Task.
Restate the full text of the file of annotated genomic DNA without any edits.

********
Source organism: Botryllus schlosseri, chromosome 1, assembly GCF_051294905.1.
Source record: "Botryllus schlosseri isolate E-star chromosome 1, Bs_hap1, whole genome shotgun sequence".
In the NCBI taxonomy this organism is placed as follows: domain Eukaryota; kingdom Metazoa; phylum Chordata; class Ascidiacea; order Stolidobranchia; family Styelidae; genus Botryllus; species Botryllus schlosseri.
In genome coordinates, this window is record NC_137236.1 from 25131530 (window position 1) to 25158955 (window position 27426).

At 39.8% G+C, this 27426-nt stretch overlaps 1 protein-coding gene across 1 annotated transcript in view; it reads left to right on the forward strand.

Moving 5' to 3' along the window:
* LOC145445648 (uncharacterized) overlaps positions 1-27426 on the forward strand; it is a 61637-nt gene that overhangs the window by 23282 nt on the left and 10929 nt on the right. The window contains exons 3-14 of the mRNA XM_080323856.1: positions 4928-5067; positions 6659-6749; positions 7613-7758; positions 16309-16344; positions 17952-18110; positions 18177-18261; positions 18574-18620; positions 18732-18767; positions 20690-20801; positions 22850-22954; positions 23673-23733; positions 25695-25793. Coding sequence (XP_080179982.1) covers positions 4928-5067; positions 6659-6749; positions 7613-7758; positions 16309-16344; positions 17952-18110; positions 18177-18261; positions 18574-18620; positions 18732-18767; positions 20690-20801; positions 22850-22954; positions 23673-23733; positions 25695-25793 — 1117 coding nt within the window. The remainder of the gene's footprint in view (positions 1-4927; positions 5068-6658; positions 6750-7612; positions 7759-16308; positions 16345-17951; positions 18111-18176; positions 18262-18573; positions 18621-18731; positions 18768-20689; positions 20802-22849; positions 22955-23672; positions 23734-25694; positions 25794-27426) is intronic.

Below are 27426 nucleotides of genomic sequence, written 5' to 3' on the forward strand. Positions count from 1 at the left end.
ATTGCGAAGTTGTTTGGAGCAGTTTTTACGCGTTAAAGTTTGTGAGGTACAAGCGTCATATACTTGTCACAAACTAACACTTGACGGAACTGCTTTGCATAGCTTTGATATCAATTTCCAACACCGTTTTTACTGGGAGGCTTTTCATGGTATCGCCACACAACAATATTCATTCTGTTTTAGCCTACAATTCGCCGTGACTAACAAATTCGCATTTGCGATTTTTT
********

Source organism: Botryllus schlosseri, chromosome 1, assembly GCF_051294905.1.
Source record: "Botryllus schlosseri isolate E-star chromosome 1, Bs_hap1, whole genome shotgun sequence".
In the NCBI taxonomy this organism is placed as follows: domain Eukaryota; kingdom Metazoa; phylum Chordata; class Ascidiacea; order Stolidobranchia; family Styelidae; genus Botryllus; species Botryllus schlosseri.
In genome coordinates, this window is record NC_137236.1 from 25131530 (window position 1) to 25158955 (window position 27426).

At 39.8% G+C, this 27426-nt stretch overlaps 1 protein-coding gene across 1 annotated transcript in view; it reads left to right on the forward strand.

Moving 5' to 3' along the window:
* LOC145445648 (uncharacterized) overlaps positions 1-27426 on the forward strand; it is a 61637-nt gene that overhangs the window by 23282 nt on the left and 10929 nt on the right. The window contains exons 3-14 of the mRNA XM_080323856.1: positions 4928-5067; positions 6659-6749; positions 7613-7758; positions 16309-16344; positions 17952-18110; positions 18177-18261; positions 18574-18620; positions 18732-18767; positions 20690-20801; positions 22850-22954; positions 23673-23733; positions 25695-25793. Coding sequence (XP_080179982.1) covers positions 4928-5067; positions 6659-6749; positions 7613-7758; positions 16309-16344; positions 17952-18110; positions 18177-18261; positions 18574-18620; positions 18732-18767; positions 20690-20801; positions 22850-22954; positions 23673-23733; positions 25695-25793 — 1117 coding nt within the window. The remainder of the gene's footprint in view (positions 1-4927; positions 5068-6658; positions 6750-7612; positions 7759-16308; positions 16345-17951; positions 18111-18176; positions 18262-18573; positions 18621-18731; positions 18768-20689; positions 20802-22849; positions 22955-23672; positions 23734-25694; positions 25794-27426) is intronic.

Below are 27426 nucleotides of genomic sequence, written 5' to 3' on the forward strand. Positions count from 1 at the left end.
ATTGCGAAGTTGTTTGGAGCAGTTTTTACGCGTTAAAGTTTGTGAGGTACAAGCGTCATATACTTGTCACAAACTAACACTTGACGGAACTGCTTTGCATAGCTTTGATATCAATTTCCAACACCGTTTTTACTGGGAGGCTTTTCATGGTATCGCCACACAACAATATTCATTCTGTTTTAGCCTACAATTCGCCGTGACTAACAAATTCGCATTTGCGATTTTTT